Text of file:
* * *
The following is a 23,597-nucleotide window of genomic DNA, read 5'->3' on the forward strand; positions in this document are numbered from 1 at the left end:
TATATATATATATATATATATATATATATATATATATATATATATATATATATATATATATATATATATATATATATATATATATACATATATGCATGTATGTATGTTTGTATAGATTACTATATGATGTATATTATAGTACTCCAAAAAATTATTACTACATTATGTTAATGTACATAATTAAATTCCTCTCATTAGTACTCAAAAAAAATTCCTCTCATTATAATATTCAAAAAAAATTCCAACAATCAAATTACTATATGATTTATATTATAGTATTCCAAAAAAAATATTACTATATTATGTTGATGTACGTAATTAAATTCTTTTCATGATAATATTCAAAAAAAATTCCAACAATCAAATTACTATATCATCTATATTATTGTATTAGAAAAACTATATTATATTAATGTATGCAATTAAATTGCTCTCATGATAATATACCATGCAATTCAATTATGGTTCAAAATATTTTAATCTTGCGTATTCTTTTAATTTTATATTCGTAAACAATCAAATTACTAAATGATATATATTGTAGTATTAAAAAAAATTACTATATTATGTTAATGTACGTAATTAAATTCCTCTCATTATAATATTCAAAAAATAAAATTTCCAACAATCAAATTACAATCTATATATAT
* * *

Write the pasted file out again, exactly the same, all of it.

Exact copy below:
The following is a 23,597-nucleotide window of genomic DNA, read 5'->3' on the forward strand; positions in this document are numbered from 1 at the left end:
TATATATATATATATATATATATATATATATATATATATATATATATATATATATATATATATATATATATATATATATATATATACATATATGCATGTATGTATGTTTGTATAGATTACTATATGATGTATATTATAGTACTCCAAAAAATTATTACTACATTATGTTAATGTACATAATTAAATTCCTCTCATTAGTACTCAAAAAAAATTCCTCTCATTATAATATTCAAAAAAAATTCCAACAATCAAATTACTATATGATTTATATTATAGTATTCCAAAAAAAATATTACTATATTATGTTGATGTACGTAATTAAATTCTTTTCATGATAATATTCAAAAAAAATTCCAACAATCAAATTACTATATCATCTATATTATTGTATTAGAAAAACTATATTATATTAATGTATGCAATTAAATTGCTCTCATGATAATATACCATGCAATTCAATTATGGTTCAAAATATTTTAATCTTGCGTATTCTTTTAATTTTATATTCGTAAACAATCAAATTACTAAATGATATATATTGTAGTATTAAAAAAAATTACTATATTATGTTAATGTACGTAATTAAATTCCTCTCATTATAATATTCAAAAAATAAAATTTCCAACAATCAAATTACAATCTATATATAT